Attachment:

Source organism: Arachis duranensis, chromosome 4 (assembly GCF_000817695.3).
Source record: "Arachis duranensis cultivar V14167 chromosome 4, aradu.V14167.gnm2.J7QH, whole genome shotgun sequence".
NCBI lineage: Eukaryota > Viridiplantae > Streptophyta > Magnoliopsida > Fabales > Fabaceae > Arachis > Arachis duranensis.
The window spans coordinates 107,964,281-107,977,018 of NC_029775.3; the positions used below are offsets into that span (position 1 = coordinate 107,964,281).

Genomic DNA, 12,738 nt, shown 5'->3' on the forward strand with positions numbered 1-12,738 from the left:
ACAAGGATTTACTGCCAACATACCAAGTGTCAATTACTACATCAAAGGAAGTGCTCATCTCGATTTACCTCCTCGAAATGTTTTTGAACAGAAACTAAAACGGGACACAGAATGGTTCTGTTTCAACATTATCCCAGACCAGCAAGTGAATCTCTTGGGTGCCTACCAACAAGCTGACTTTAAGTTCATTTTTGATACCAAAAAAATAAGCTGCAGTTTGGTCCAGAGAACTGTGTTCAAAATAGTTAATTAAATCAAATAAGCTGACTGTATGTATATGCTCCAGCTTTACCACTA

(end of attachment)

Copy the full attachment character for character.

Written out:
Source organism: Arachis duranensis, chromosome 4 (assembly GCF_000817695.3).
Source record: "Arachis duranensis cultivar V14167 chromosome 4, aradu.V14167.gnm2.J7QH, whole genome shotgun sequence".
NCBI lineage: Eukaryota > Viridiplantae > Streptophyta > Magnoliopsida > Fabales > Fabaceae > Arachis > Arachis duranensis.
The window spans coordinates 107,964,281-107,977,018 of NC_029775.3; the positions used below are offsets into that span (position 1 = coordinate 107,964,281).

Genomic DNA, 12,738 nt, shown 5'->3' on the forward strand with positions numbered 1-12,738 from the left:
ACAAGGATTTACTGCCAACATACCAAGTGTCAATTACTACATCAAAGGAAGTGCTCATCTCGATTTACCTCCTCGAAATGTTTTTGAACAGAAACTAAAACGGGACACAGAATGGTTCTGTTTCAACATTATCCCAGACCAGCAAGTGAATCTCTTGGGTGCCTACCAACAAGCTGACTTTAAGTTCATTTTTGATACCAAAAAAATAAGCTGCAGTTTGGTCCAGAGAACTGTGTTCAAAATAGTTAATTAAATCAAATAAGCTGACTGTATGTATATGCTCCAGCTTTACCACTA